Your correct Trace, the Legh Arms was next to the Barley Mow, on the 1870 picture below you can just see it peeping on the right hand side, interesting to note that the sign on the Inn reads Leigh not Legh, it was knocked down around 1873 when they made a new market incorporating Market Street, the Vine was then built on the corner and side/opposite to the Barley Mow.

WarringtonMarketSquare.jpg

This next picture (map) shows the Vine in in 1890.

VineInn.jpg

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I stand corrected and have never seen that print before. I was always aware of the passageway being built but not that the Vine had been rebuilt on the opposite corner. The Cattle Market was in the same row.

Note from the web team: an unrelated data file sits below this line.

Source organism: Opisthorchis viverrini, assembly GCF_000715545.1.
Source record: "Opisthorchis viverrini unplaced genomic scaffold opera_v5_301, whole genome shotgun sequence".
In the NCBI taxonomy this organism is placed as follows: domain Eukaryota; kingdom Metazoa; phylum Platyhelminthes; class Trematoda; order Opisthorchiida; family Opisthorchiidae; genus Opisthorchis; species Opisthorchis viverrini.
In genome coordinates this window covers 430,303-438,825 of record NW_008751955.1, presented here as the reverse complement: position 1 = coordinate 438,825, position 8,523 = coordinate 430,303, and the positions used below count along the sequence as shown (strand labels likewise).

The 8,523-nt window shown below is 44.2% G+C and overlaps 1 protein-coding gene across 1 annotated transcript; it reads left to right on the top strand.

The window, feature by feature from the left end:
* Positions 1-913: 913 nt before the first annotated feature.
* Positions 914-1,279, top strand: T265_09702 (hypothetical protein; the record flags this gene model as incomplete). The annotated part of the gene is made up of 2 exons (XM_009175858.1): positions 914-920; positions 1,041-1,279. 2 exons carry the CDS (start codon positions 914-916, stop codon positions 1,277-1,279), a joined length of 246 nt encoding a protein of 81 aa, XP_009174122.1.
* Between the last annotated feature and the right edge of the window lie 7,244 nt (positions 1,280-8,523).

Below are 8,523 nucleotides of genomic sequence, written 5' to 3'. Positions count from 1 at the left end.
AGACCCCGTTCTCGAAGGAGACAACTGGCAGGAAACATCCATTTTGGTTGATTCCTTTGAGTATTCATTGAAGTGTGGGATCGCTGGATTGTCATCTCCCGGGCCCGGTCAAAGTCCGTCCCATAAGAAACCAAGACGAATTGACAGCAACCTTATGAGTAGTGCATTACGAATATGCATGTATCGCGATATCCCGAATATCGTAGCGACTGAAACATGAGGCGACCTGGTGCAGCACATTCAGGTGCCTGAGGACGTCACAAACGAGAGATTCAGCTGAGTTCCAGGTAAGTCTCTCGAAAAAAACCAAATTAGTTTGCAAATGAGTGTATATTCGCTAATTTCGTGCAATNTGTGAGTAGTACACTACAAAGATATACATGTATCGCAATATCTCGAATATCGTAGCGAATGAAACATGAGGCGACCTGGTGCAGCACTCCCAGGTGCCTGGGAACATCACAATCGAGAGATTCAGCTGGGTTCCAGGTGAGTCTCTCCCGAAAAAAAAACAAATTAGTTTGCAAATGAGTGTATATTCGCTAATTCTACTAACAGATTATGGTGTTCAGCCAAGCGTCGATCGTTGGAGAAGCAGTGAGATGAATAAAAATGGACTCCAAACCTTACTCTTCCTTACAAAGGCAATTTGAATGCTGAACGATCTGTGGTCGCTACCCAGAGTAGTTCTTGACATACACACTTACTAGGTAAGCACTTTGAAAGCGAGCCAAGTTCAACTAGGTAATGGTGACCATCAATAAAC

Peridot :)

The "Cattlemarket", that's where I used to go to pay my union subs every week, the AEU and Boilermakers Society held meetings in rooms upstairs in the pub.

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That's great, thanks Algy. That engraving is the one in my book ('Outrages Fatal and Other' the one which has the Post Boy story in it) but the date given is 1843 and the author notes "The Legh Arms pub, wrongly spelt with an i, can just be seen on the right". The clothing looks more late 18th/early 19th C than late 19th C I think.

 

Thanks for the map too.

 

Back to your original map, I'm quite satisfied to learn there used to be an Upper Angel too, wonder why they named the two pubs in tandem?